History of Down Syndrome Langdon Down In 1866, a physician named John Langdon Down first described a set of children with common features who were distinct from other children with developmental delays. Dr. Down was superintendent of a facility for children with developmental delays in Surrey, England when he made this distinction. Jerome Lejune In 1959, a French physician named Jerome Lejune discovered the genetic cause of Down Syndrome, observing 47 chromosomes per cell. Cause of Down Syndrome There are three types of chromosomal abnormalities that cause Down Syndrome. Normal Disjunction In every cell of a normal person's body, there are 46 chromosomes, 23 pairs. They receive half of these chromosomes from their father, half from their mother. When the sperm and egg each divide in two, in preparation for fertilization, the chromosome pairs are also supposed to divide, one side going to each cell. This is called disjunction. Standard Trisomy 21 The first type of chromosomal abnormality that causes Down Syndrome happens when either the sperm or the egg divides wrongly. All the chromosomes except one divide correctly. In Down Syndrome, that one is the 21st chromosome. The entire 21st pair goes over to one side. After conception, there are then three total copies of the 21st chromosome, instead of the two in normal persons. As the child develops, the extra chromosome is replicated in every cell of the body. The medical term for this is Trisomy 21, or nondisjunction. It accounts for about 95% of the causes of Down Syndrome. Translocation Trisomy 21 In the second type of chromosomal abnormality that causes Down Syndrome an extra part of chromosome 21 is attached or stuck onto another chromosome. There are still only 46 chromosomes, but the extra part of number 21 is producing extra genetic products, resulting in Down Syndrome. This form is usually inherited from a parent. Sometimes a person has only one normal 21st chromosome besides the translocated one. Such a person does not have Down Syndrome. However, if one of their children has two normal 21st chromosomes, besides the extra, that extra chromosome part is producing extra genetic products, and results in Down Syndrome. This type is called translocation trisomy 21. It accounts for about 3-4% of the causes of Down Syndrome. Mosaic Trisomy 21 In the third type of chromosomal abnormality, some of the cells have a trisomy, with 47 total chromosomes, and other cells will have the normal 46 chromosomes. There have been proposed two ways that this might happen. One of the ways is that when the child was conceived, the very first cell division went wrong, the same as in standard trisomy 21. However, a little farther down the line, there was yet another error, resulting in the normal 46 chromosomes for that line of cells. If the second error occurred when there were only 2 cells, 1/2 of the chromosomes would have 46 chromosomes, and one half would have 47. If the error occurred when there were 4 cells, 1/4 of the cells would have 46 chromosomes, and 3/4 would have 47. Another of the ways suggested is that the first cell division is normal. However, nondisjunction of the 21st chromosome occurred later on. If it occurred when there were only 2 cells, 1/2 of the cells would have 47 chromosomes. If it occurred when there were 4 cells, 1/4 of the cells would have the trisomy. This type, no matter how it happened, is called mosaic trisomy 21. It accounts for about 1-2% of the causes of Down Syndrome. Since only part of the cells have a trisomy, there is not as much of the extra genetic products being produced. Therefore, depending on the percentage of trisomic cells, this child might not have as many problems as someone with standard Trisomy 21, who has all trisomic cells. Conclusion Regardless of the type of trisomy, all these people have an extra chromosome, meaning that there are extra genes producing extra genetic products. Those extra genetic products produce what we know as Down Syndrome. Trisomy 21 occurs once in every 800 to 1000 births in the United States.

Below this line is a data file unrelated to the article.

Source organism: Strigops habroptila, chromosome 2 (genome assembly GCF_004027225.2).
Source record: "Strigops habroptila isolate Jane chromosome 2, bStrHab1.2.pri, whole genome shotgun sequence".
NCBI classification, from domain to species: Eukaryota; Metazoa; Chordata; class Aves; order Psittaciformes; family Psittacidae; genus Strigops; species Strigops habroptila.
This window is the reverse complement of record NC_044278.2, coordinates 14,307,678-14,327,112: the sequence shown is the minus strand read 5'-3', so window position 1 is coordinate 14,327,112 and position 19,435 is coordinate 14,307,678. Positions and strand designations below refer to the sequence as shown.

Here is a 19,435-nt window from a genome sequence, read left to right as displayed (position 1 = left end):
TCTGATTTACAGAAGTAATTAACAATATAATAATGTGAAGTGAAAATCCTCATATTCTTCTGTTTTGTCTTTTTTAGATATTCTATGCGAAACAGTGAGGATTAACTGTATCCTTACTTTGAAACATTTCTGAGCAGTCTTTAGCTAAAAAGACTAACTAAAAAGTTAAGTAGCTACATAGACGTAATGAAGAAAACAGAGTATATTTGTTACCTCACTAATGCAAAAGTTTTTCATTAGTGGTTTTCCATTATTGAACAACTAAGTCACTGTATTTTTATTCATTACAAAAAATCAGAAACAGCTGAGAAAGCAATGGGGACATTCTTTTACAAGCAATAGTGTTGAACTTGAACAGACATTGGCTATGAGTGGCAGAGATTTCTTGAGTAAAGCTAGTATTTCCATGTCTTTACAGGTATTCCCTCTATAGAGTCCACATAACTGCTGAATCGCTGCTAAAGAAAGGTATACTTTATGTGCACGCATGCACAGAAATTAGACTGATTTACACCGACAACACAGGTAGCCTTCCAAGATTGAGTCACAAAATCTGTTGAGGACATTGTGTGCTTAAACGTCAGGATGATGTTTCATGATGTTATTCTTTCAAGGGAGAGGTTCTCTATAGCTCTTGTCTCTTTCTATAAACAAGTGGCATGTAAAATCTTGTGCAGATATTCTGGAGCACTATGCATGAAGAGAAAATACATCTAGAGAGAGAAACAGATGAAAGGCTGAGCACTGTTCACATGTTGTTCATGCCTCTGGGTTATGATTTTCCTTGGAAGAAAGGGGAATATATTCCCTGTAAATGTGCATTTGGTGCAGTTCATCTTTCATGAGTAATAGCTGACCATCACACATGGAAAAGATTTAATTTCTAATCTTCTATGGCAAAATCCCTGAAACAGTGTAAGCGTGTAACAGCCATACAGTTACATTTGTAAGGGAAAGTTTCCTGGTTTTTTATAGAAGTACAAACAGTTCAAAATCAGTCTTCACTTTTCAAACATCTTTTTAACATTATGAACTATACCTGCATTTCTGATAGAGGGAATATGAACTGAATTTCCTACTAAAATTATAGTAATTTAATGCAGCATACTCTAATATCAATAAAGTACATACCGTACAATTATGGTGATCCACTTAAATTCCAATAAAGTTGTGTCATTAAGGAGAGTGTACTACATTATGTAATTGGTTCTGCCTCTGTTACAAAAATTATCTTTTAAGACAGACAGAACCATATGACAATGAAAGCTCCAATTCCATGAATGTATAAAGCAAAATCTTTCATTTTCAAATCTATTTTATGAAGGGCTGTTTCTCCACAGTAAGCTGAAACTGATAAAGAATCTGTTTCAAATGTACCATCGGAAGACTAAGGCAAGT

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If your site has only a small section dealing with nutrition, while the rest of the site deals with other aspects of Down Syndrome, please submit it to Health: Conditions and Diseases: Genetic Disorders: Down Syndrome